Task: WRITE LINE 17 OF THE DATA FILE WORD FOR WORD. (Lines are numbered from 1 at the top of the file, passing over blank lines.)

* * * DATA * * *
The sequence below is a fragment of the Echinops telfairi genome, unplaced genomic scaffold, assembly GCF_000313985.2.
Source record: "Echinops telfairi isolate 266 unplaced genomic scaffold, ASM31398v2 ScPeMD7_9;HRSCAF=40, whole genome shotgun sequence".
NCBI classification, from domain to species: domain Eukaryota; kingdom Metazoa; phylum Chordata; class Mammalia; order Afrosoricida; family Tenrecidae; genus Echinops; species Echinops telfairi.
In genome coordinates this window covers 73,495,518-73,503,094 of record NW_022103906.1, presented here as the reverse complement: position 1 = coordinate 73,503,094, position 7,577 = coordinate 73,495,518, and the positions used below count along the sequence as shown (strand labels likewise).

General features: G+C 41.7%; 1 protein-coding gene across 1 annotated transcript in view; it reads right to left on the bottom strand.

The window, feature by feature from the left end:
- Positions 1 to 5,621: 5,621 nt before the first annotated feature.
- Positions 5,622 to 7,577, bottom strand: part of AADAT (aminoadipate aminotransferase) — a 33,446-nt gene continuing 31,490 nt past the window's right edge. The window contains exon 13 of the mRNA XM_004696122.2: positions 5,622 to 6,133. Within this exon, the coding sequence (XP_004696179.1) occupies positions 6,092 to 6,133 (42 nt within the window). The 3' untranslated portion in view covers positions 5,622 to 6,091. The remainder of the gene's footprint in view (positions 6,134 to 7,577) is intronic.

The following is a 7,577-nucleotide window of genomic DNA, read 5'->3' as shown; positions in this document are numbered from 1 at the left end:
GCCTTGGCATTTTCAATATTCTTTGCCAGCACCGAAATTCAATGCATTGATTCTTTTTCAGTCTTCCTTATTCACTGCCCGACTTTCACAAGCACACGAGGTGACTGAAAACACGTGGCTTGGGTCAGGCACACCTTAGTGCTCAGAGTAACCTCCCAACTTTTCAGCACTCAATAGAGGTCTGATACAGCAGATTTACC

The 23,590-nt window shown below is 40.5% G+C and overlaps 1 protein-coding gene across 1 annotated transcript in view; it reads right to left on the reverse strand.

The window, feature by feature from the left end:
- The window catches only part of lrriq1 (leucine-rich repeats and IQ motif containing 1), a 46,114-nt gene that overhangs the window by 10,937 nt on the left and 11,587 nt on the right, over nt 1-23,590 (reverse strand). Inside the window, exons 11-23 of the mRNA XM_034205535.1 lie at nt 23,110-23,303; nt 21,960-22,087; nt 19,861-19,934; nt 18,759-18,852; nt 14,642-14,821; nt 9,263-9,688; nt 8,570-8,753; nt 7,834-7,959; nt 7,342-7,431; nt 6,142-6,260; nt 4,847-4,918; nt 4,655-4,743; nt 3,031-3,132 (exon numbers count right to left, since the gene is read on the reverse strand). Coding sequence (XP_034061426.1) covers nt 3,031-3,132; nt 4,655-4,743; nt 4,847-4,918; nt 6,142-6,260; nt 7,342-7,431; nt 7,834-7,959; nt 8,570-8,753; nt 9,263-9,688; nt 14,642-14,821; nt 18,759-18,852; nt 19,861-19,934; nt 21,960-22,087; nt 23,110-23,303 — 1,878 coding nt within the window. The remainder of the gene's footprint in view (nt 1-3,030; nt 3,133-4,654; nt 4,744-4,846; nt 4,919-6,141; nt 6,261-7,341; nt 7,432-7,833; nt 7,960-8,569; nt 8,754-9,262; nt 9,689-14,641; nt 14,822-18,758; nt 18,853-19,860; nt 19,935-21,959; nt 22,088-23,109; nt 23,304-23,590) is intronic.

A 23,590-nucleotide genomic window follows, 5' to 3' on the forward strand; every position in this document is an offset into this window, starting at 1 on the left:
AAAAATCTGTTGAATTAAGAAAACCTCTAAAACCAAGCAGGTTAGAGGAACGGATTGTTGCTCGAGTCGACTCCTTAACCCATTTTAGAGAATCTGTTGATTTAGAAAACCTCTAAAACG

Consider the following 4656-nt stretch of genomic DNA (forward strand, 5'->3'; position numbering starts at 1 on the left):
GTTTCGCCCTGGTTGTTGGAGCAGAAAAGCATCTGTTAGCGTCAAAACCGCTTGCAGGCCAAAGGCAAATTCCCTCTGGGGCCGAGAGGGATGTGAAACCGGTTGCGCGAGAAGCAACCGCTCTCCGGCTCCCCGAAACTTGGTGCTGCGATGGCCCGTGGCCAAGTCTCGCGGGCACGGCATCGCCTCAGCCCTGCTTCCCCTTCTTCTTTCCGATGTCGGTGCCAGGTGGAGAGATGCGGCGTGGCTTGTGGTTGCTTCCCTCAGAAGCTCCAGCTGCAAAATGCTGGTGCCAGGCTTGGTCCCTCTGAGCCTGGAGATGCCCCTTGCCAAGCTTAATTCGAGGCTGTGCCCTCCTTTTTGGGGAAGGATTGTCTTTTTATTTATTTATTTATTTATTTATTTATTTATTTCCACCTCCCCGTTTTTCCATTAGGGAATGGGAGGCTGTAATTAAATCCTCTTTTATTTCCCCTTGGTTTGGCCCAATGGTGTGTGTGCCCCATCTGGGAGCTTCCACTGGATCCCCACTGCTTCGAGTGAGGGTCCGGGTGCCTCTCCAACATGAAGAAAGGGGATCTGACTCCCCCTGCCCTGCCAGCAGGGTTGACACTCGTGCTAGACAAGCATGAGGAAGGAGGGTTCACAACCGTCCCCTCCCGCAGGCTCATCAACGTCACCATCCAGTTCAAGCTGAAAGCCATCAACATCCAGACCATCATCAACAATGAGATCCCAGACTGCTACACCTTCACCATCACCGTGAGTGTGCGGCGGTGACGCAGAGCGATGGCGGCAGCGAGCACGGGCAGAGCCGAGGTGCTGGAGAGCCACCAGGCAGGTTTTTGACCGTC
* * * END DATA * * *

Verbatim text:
GTTTCGCCCTGGTTGTTGGAGCAGAAAAGCATCTGTTAGCGTCAAAACCGCTTGCAGGCCAAAGGCAAATTCCCTCTGGGGCCGAGAGGGATGTGAAACCGGTTGCGCGAGAAGCAACCGCTCTCCGGCTCCCCGAAACTTGGTGCTGCGATGGCCCGTGGCCAAGTCTCGCGGGCACGGCATCGCCTCAGCCCTGCTTCCCCTTCTTCTTTCCGATGTCGGTGCCAGGTGGAGAGATGCGGCGTGGCTTGTGGTTGCTTCCCTCAGAAGCTCCAGCTGCAAAATGCTGGTGCCAGGCTTGGTCCCTCTGAGCCTGGAGATGCCCCTTGCCAAGCTTAATTCGAGGCTGTGCCCTCCTTTTTGGGGAAGGATTGTCTTTTTATTTATTTATTTATTTATTTATTTATTTATTTCCACCTCCCCGTTTTTCCATTAGGGAATGGGAGGCTGTAATTAAATCCTCTTTTATTTCCCCTTGGTTTGGCCCAATGGTGTGTGTGCCCCATCTGGGAGCTTCCACTGGATCCCCACTGCTTCGAGTGAGGGTCCGGGTGCCTCTCCAACATGAAGAAAGGGGATCTGACTCCCCCTGCCCTGCCAGCAGGGTTGACACTCGTGCTAGACAAGCATGAGGAAGGAGGGTTCACAACCGTCCCCTCCCGCAGGCTCATCAACGTCACCATCCAGTTCAAGCTGAAAGCCATCAACATCCAGACCATCATCAACAATGAGATCCCAGACTGCTACACCTTCACCATCACCGTGAGTGTGCGGCGGTGACGCAGAGCGATGGCGGCAGCGAGCACGGGCAGAGCCGAGGTGCTGGAGAGCCACCAGGCAGGTTTTTGACCGTC